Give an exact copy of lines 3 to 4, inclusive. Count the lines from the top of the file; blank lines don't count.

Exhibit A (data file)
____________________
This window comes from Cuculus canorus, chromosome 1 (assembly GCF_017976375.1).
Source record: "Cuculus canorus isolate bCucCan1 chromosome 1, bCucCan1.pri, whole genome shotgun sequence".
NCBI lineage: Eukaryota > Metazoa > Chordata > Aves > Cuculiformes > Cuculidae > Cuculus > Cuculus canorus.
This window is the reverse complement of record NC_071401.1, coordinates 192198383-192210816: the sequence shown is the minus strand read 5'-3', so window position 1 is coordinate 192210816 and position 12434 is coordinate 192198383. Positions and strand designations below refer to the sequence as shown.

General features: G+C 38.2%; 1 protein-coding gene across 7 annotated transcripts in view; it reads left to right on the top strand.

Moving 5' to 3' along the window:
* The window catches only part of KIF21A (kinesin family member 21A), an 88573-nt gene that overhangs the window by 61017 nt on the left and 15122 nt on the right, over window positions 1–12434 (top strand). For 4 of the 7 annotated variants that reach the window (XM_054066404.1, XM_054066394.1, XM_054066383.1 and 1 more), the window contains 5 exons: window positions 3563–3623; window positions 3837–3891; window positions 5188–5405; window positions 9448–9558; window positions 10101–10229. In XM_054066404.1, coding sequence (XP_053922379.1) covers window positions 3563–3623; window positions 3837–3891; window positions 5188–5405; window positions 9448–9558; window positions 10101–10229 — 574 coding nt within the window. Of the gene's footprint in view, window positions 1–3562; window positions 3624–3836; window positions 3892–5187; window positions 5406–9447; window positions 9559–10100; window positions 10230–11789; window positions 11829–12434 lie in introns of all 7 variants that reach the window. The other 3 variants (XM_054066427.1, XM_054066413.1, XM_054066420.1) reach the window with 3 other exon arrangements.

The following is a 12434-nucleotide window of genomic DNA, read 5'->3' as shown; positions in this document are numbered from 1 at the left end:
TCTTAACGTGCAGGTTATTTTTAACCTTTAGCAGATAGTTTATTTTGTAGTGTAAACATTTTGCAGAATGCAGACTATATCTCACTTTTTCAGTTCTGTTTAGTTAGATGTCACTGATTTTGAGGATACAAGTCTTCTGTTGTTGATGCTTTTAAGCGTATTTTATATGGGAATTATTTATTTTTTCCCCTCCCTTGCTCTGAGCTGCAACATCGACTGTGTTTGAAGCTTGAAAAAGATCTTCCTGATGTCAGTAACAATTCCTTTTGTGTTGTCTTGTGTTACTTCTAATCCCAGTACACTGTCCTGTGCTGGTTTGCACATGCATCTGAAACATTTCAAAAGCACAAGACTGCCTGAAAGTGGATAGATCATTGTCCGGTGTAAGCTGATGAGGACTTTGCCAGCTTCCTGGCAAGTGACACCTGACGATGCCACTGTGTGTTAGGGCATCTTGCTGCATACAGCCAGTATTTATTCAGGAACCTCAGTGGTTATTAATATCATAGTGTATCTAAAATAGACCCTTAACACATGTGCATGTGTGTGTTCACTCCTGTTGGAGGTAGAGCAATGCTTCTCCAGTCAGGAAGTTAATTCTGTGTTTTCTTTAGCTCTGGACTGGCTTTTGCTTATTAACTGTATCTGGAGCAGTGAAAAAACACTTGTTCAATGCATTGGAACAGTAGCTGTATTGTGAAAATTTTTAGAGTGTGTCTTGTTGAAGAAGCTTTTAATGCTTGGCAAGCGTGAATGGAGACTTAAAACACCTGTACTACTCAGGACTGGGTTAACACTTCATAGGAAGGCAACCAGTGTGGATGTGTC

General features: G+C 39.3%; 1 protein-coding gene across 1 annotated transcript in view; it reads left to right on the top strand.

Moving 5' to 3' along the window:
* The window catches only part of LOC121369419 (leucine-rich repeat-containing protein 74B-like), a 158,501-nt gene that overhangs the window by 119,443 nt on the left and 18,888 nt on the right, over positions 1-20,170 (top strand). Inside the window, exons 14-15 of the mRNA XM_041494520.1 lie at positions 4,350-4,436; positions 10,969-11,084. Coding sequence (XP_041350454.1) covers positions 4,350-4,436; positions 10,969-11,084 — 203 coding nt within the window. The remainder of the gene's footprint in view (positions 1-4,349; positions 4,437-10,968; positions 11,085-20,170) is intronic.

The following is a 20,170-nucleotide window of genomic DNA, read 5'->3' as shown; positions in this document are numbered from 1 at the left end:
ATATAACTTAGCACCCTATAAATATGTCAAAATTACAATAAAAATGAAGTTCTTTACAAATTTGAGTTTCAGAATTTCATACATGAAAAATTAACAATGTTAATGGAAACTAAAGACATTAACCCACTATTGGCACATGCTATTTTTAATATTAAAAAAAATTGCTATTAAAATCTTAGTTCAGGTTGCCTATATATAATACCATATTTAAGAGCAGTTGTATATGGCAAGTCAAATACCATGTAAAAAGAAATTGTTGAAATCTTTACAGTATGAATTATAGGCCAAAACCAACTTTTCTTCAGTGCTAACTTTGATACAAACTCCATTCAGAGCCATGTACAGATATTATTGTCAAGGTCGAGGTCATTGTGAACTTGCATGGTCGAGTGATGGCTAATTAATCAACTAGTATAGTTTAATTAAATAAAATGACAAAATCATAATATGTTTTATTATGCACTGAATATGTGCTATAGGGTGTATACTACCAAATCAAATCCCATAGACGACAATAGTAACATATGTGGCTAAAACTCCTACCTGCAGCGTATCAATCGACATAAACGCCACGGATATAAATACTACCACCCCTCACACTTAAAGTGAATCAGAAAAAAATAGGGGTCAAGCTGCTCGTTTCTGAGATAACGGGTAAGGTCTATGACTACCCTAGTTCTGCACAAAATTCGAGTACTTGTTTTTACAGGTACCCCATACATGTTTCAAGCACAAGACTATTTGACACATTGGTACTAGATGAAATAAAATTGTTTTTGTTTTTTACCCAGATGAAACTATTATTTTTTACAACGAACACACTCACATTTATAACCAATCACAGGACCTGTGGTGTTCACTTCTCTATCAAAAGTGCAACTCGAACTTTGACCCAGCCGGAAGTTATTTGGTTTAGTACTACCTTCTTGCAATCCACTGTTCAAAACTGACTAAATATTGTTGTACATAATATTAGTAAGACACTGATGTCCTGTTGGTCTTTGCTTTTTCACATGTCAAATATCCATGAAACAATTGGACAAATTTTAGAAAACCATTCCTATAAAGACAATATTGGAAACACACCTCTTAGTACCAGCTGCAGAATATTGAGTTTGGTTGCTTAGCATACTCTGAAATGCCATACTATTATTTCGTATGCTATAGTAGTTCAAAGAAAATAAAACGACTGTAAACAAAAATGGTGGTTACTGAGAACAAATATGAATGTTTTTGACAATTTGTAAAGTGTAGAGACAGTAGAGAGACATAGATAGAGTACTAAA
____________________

NCBI lineage: Eukaryota > Metazoa > Chordata > Aves > Cuculiformes > Cuculidae > Cuculus > Cuculus canorus.
This window is the reverse complement of record NC_071401.1, coordinates 192198383-192210816: the sequence shown is the minus strand read 5'-3', so window position 1 is coordinate 192210816 and position 12434 is coordinate 192198383. Positions and strand designations below refer to the sequence as shown.